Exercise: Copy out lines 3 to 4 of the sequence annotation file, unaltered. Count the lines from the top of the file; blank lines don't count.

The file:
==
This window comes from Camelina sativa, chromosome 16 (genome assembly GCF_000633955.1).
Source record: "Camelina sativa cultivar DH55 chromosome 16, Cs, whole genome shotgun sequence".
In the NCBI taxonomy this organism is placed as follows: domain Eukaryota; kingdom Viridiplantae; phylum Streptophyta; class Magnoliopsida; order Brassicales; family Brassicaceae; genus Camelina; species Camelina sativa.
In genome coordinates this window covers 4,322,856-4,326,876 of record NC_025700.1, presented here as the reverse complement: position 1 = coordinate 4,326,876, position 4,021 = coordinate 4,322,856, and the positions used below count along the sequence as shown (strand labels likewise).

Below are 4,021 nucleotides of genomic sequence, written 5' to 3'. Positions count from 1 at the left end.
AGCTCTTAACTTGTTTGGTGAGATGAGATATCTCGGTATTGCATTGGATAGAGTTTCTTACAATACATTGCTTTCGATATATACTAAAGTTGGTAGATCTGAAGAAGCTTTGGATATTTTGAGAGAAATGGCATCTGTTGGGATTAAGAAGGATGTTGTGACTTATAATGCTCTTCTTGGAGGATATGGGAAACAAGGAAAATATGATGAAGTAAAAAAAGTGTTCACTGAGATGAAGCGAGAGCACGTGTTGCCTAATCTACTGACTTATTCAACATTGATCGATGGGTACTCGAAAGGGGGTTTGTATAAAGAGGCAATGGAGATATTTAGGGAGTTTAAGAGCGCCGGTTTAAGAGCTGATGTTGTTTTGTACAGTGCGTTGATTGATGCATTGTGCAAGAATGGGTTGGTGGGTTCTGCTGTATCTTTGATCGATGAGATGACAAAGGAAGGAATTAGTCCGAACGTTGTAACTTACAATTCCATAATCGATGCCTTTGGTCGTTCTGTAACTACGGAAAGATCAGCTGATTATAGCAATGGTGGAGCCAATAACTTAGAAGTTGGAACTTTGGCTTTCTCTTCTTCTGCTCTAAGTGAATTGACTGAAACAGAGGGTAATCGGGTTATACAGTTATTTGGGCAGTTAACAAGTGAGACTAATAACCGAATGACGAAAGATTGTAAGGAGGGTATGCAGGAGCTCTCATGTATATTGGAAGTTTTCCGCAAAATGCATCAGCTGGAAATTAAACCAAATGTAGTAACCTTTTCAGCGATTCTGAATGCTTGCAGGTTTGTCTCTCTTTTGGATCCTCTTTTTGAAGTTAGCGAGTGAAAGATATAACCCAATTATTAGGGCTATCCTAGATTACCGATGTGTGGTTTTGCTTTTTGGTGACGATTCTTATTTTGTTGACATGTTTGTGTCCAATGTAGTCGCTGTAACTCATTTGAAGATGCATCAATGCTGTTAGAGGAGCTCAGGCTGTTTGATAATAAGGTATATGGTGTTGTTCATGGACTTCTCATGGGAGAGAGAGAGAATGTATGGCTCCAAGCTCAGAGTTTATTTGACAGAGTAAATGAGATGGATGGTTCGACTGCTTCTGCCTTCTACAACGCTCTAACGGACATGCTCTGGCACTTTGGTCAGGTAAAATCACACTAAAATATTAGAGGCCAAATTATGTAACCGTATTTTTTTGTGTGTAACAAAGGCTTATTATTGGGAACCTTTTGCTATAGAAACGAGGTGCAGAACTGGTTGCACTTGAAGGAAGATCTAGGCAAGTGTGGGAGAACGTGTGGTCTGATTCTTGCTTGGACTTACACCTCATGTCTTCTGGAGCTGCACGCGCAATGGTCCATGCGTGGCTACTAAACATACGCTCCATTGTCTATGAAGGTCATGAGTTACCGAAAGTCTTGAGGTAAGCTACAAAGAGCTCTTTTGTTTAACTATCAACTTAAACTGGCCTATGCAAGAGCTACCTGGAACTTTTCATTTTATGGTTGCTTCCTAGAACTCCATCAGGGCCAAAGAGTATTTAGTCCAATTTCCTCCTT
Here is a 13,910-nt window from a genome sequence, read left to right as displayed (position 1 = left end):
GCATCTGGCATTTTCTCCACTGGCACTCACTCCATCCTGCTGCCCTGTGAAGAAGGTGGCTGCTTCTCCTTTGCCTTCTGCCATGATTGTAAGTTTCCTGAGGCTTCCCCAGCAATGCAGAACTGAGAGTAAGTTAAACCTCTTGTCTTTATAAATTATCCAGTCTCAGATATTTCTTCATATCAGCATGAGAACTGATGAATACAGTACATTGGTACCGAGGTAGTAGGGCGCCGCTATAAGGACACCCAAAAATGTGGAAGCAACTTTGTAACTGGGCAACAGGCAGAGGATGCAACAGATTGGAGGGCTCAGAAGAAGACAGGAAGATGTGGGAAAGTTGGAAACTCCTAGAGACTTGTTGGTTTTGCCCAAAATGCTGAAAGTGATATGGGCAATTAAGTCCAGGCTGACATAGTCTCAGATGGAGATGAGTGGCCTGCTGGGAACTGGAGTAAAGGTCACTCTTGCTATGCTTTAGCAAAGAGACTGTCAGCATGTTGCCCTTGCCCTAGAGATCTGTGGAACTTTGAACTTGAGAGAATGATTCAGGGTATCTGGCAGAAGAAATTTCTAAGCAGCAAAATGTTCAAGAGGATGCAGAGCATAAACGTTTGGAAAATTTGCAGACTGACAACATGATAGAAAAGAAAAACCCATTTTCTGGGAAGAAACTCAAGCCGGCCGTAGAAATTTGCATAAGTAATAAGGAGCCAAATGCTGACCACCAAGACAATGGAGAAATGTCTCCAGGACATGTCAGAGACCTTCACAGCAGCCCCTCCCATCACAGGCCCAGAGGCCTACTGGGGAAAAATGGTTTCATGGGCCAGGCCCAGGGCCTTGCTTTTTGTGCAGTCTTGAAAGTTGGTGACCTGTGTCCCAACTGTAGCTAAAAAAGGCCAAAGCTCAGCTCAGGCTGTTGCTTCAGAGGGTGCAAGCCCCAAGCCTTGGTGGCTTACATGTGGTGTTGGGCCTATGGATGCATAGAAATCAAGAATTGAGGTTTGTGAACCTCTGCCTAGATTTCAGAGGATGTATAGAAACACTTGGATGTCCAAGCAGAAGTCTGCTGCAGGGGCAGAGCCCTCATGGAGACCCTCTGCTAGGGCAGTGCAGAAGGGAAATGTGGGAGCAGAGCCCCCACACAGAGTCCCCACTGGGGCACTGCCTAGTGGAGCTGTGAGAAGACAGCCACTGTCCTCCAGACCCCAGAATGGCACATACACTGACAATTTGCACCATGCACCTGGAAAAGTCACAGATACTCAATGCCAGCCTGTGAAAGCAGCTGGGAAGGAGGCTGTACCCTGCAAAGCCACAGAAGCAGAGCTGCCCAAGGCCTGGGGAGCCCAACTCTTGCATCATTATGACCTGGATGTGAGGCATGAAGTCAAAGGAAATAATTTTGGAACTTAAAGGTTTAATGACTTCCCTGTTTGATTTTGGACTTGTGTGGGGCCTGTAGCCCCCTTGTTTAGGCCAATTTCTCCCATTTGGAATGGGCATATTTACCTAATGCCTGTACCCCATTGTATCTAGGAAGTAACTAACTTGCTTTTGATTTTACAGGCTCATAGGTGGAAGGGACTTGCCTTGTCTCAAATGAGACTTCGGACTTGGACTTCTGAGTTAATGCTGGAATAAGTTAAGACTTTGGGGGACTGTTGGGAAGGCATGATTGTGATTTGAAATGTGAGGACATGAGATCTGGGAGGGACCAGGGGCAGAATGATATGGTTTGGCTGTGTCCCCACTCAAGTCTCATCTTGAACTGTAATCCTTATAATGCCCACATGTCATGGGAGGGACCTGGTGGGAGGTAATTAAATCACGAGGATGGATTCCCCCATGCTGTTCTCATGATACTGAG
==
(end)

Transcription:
In the NCBI taxonomy this organism is placed as follows: domain Eukaryota; kingdom Viridiplantae; phylum Streptophyta; class Magnoliopsida; order Brassicales; family Brassicaceae; genus Camelina; species Camelina sativa.
In genome coordinates this window covers 4,322,856-4,326,876 of record NC_025700.1, presented here as the reverse complement: position 1 = coordinate 4,326,876, position 4,021 = coordinate 4,322,856, and the positions used below count along the sequence as shown (strand labels likewise).